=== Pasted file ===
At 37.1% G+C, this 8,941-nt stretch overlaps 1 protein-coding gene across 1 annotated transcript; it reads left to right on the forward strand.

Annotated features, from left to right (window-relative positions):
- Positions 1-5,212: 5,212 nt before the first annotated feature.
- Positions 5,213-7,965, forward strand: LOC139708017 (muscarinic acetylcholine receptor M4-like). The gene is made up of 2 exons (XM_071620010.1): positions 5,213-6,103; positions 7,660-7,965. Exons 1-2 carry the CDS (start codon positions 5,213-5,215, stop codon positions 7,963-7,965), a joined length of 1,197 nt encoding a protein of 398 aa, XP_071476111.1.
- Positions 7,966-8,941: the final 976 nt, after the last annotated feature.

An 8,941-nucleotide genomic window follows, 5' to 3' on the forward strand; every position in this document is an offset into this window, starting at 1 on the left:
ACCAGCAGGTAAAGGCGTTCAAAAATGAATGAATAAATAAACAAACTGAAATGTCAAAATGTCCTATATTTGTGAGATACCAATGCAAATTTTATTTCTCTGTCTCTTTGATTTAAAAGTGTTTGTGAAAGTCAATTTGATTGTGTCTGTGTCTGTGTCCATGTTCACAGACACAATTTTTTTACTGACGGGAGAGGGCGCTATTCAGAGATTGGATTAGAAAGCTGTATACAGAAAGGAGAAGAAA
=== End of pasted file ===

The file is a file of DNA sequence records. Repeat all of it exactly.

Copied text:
At 37.1% G+C, this 8,941-nt stretch overlaps 1 protein-coding gene across 1 annotated transcript; it reads left to right on the forward strand.

Annotated features, from left to right (window-relative positions):
- Positions 1-5,212: 5,212 nt before the first annotated feature.
- Positions 5,213-7,965, forward strand: LOC139708017 (muscarinic acetylcholine receptor M4-like). The gene is made up of 2 exons (XM_071620010.1): positions 5,213-6,103; positions 7,660-7,965. Exons 1-2 carry the CDS (start codon positions 5,213-5,215, stop codon positions 7,963-7,965), a joined length of 1,197 nt encoding a protein of 398 aa, XP_071476111.1.
- Positions 7,966-8,941: the final 976 nt, after the last annotated feature.

An 8,941-nucleotide genomic window follows, 5' to 3' on the forward strand; every position in this document is an offset into this window, starting at 1 on the left:
ACCAGCAGGTAAAGGCGTTCAAAAATGAATGAATAAATAAACAAACTGAAATGTCAAAATGTCCTATATTTGTGAGATACCAATGCAAATTTTATTTCTCTGTCTCTTTGATTTAAAAGTGTTTGTGAAAGTCAATTTGATTGTGTCTGTGTCTGTGTCCATGTTCACAGACACAATTTTTTTACTGACGGGAGAGGGCGCTATTCAGAGATTGGATTAGAAAGCTGTATACAGAAAGGAGAAGAAA